Tag Archives: academia

The World According to Garp

How come I never read this before?!  John Irving is absolutely brilliant.  The book was depressing and hopeful, amusing and disastrous.  It starts out with Jenny Fields, a nurse who intentionally impregnates herself by raping a terminal patient.  She names the boy Garp, and Jenny raises him on her own.

As Garp grows up, he encounters death and sexuality and everything that all adolescents suffer through, except his life is full of drama and insanity and chaos.  I swear, there was not a moment where I felt like “Yawn, I could see that coming.” I definitely enjoyed reading it and was genuinely surprised and anxious as the events unfolded.  Wonderfully written.

The Secret History

It’s funny how vividly this book comes back to me even though I read it over a month ago.  I’ve read that the book is generally blasted by critics, but readers seem to love it.  I do too.

The Secret History is about a young man who attends a very small, super elite college in Vermont, where he enters this strange, closed academic world of Ancient Greece.  This group of six students are so engrossed in their studies that they really only interact with each other, which only highlights all their faults – and being geniuses, their faults are magnified to a grotesque level.  It’s hard to explain what really happens in the novel.  A lot of it is really just the students escaping to a mansion in the country to drink and smoke all weekend.  But there’s also this mastery to Tartt’s writing that echoes the ancient Greek tragedies.  Some of the same elements are there – notably, the tragic hero and a quest for beauty.

It’s also pretty genius that Tartt starts the book with the knowledge that the students have murdered their friend, and we don’t find out why or how until well into the novel.  It’s still exciting and still pretty dreadful even though you know it’s coming!

A really, really great book.  Not to mention it makes me want to study Greek.

Textbook rentals for you college types

Rent a textbook?  Isn’t spending a thousand dollars a year on textbooks part of the college rite of passage?!  I always felt bad for the science and law majors that I saw carrying stacks of books in the school bookstore paying upwards of $700 in one go!  Lucky for me, there aren’t too many “International Relations” textbooks per se, but I did grudgingly pay $110 for my International Law casebook, and nearly cried when my French textbook + workbook was $170.  I’ve been reading that e-textbooks are cropping up nowadays but I checked a few sites (textbooks.com, for one) and I didn’t find any of the textbooks that I had to buy in the last four years.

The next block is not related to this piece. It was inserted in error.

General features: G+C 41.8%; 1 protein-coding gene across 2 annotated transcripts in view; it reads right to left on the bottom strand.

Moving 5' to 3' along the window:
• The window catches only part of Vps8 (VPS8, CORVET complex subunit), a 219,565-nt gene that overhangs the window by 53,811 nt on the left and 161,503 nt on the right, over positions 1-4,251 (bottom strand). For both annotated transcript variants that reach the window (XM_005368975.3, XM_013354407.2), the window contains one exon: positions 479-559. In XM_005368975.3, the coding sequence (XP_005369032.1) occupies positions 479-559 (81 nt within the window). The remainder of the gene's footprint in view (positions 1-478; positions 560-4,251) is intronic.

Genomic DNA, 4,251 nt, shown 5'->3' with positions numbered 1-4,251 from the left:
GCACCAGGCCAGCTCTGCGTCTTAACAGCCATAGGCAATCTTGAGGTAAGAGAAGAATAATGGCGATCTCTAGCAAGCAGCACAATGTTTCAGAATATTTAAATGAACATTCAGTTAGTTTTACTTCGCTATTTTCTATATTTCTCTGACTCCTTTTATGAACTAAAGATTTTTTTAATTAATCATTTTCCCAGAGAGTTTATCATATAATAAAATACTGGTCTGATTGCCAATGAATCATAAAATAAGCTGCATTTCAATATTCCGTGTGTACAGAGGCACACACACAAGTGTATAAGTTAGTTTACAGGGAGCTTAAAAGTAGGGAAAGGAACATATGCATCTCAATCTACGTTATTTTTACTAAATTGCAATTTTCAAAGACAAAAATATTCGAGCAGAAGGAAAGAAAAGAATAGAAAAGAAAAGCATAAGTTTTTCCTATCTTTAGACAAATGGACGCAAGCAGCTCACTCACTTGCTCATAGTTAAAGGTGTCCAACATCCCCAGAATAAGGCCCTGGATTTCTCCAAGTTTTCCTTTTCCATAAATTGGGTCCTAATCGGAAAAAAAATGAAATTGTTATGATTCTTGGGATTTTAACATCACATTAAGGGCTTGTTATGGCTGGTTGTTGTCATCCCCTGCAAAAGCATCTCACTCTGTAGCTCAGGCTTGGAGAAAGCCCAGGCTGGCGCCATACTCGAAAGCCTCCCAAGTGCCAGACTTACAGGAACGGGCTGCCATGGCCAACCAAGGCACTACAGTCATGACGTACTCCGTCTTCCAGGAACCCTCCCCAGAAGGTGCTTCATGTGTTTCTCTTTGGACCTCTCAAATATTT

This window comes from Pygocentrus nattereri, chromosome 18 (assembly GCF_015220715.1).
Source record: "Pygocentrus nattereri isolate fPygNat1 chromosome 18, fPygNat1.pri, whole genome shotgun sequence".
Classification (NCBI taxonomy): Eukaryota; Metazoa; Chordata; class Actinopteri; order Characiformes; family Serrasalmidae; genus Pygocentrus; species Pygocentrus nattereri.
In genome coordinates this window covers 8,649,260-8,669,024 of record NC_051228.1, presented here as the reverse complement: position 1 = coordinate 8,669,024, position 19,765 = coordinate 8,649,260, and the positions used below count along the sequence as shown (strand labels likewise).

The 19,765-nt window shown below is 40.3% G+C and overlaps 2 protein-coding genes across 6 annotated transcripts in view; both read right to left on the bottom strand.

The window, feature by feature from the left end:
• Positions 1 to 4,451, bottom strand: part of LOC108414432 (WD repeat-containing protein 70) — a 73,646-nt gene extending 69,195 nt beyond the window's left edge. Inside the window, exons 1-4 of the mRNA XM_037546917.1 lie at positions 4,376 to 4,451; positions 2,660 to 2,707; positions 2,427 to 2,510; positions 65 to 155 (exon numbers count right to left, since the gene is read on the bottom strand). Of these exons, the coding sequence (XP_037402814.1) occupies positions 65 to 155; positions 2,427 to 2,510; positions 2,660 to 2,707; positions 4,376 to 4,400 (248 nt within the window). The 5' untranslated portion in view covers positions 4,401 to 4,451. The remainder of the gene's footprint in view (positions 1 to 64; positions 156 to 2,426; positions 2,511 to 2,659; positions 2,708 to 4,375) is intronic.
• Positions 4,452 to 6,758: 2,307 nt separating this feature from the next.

I think textbook rentals might just turn out to be a valid market.  Isn’t that what we basically do anyway?  We buy a textbook – even used it might still be $80 – with no intention of keeping it, and we post it on half.com or find a thrifty underclassman to sell to for $70 at semester’s end.  Sure, there are a few books you might want to keep – again, science and law majors come to mind – but as a recent college graduate, I still have plenty of textbooks sitting around, none of which I want, and I haven’t been able to sell them yet.  (Ahem, my books are for sale here….)

Anyway, it’s nice to see that it’s actually a big publisher that’s trying this out: the Follett Higher Education Group manages my alma mater’s bookstore.  According to the NY Times (linked at the beginning of the post), “The stores will offer about 20 percent of their titles for rent, charging 42.5 percent of the purchase price.”  Now 42.5% isn’t a huge discount for something you’re not going to own… you could buy a DVD for $25 or rent it for $5 or less – that’s an 80% discount.  But for me what’s really appealing is the guarantee that you can send the book away when you’re done with the class!  I’ve mentioned this before: I share a bedroom (and city people might agree with me on this): space is absolutely precious!  I think this might also be important for people who live far away from college too – you don’t want to bother with carting your textbooks back via plane, and we all know how valuable every pound is.  It’s vastly more convenient to be able to sell them off to an underclassmen, even if you won’t make as much as you might selling online.

Whatever you do, don’t sell back to the bookstore!  If your bookstore is anything like mine was, you’re lucky to get $10 for a book you paid $75 for.  My first semester, I stupidly sold all my textbooks back to the bookstore.  What I had paid probably $300 for yielded me about $50 in return.  Stupid freshman.

Personally, I can’t afford (nor do I want to deal with) having unwanted textbooks lying around, so for some people renting textbooks might actually be a viable option.

Let me know if any of you try it out!  (Because, well, I’m perfectly happy to not have to think about buying/renting/reading a textbook for a very long time indeed!)

Online Kindle Notes & Highlights